The embedded message in the world’s first recording

What is now known as the world’s first audible recording of a human voice is only 10 seconds in length but surprisingly clear. And I have been listening to this 1860 recording over and over, captivated by its beauty and melancholy.

This folk song, Au Clair de la Lune, is still recorded today. But why did Édouard-Léon Scott de Martinville pick this particular song to be the world’s first recorded music?

The discovery of Scott’s recording is due to the work of First Sounds, a collaborative of audio historians, archivists and scientists. Scott’s recording predates Thomas Edison’s work by almost two decades.

Scott recorded this music on his “phonautograph,” which First Sounds described as “a device that scratched sound waves onto a sheet of paper blackened by the smoke of an oil lamp.”

By trade Scott was a printer – an information technologist for his day – and probably as wired into his information age as one could possibly be in the mid-1800s.

Although Scott sought a patent for his phonautograph, he also knew that he could not save his recording without help. The preservation technology he would have needed was decades off. His gave this 10 second sliver of music to the French Academy of Sciences. And the Academy, through all the World Wars and troubles of the times, did its job and protected this fragment.

Scott was a visionary but the evidence suggests that he also acted with purpose and planning, otherwise his recording would not exist today. I have to believe that his decision to record Au Clair de la Lune, in particular, was also deliberate.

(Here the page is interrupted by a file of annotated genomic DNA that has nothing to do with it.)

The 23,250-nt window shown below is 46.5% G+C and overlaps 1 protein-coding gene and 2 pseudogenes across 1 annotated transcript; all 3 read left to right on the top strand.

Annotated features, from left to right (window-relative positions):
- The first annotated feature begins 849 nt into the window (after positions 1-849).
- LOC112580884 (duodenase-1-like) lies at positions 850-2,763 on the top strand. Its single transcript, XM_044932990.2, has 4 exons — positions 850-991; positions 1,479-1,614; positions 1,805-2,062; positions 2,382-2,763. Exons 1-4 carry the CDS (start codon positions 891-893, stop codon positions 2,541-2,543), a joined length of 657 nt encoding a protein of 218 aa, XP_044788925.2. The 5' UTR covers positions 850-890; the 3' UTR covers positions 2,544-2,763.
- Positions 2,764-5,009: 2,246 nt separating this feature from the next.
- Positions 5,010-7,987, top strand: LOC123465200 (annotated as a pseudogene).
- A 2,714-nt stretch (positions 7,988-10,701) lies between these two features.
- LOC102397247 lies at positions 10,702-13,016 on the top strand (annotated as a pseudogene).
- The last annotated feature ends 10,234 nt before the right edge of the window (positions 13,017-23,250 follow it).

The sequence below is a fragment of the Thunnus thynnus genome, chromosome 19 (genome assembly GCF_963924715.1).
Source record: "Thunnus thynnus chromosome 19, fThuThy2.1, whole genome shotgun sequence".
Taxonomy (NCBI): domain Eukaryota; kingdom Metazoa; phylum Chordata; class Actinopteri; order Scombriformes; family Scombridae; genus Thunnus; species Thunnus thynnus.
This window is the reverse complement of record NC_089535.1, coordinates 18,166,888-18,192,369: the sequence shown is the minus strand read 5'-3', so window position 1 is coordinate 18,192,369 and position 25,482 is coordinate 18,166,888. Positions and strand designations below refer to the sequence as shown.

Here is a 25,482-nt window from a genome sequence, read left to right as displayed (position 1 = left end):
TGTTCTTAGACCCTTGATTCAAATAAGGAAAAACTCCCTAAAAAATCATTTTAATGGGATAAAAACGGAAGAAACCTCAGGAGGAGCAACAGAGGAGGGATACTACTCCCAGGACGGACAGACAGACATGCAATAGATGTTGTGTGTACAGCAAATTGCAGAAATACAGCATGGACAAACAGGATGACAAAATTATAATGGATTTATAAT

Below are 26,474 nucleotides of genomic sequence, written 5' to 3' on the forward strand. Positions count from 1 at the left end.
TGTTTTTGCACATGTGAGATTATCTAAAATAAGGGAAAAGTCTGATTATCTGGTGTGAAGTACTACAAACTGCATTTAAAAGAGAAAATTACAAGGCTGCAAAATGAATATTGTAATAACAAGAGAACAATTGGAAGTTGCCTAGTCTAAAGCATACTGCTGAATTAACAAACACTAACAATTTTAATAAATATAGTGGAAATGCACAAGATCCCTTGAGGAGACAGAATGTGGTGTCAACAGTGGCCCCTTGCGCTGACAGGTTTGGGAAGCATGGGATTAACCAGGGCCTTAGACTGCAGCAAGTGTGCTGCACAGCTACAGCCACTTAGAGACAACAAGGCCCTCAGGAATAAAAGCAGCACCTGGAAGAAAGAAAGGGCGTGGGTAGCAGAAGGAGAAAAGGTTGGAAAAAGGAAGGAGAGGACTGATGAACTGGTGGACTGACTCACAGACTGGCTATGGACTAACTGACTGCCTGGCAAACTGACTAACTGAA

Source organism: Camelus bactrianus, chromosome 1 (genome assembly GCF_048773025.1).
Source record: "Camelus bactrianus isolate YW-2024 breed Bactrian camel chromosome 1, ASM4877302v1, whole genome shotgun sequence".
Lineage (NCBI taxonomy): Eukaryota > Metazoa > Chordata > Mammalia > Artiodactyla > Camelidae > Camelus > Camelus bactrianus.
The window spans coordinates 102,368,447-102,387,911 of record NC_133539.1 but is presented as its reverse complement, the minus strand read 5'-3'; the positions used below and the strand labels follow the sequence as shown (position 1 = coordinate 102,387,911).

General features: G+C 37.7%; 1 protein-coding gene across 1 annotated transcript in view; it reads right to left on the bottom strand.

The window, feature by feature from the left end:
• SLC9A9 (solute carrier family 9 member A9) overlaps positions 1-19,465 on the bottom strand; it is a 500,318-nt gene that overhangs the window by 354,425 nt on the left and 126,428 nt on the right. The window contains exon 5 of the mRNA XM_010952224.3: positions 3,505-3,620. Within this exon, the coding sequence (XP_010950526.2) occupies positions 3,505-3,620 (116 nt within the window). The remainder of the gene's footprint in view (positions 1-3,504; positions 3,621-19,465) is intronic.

I cannot tell for certain the exact words that are on the 10 second recording; what part of Au Clair de la Lune is in this fragment. But that’s not as important as knowing what Scott was trying to record.

There are variations of Au Clair de la Lune, both as a song for adults and children, as well as differing translations. I hope readers forgive me for my particular choice of translated text. But the essence of the song is about a search -- a search at night for a pen and a light. For sure, Scott had little to guide him in his development of a recording technology. And like many brilliant inventors, he was taking a path lit only by moonlight.

And I think Scott’s message for our time, and all time, is a clue embedded in the lyrics of this song. In one English translation [Here are two other translation variations]:

“We looked for pen. We looked for fire.”

In making this recording, Scott tells us that he found both.

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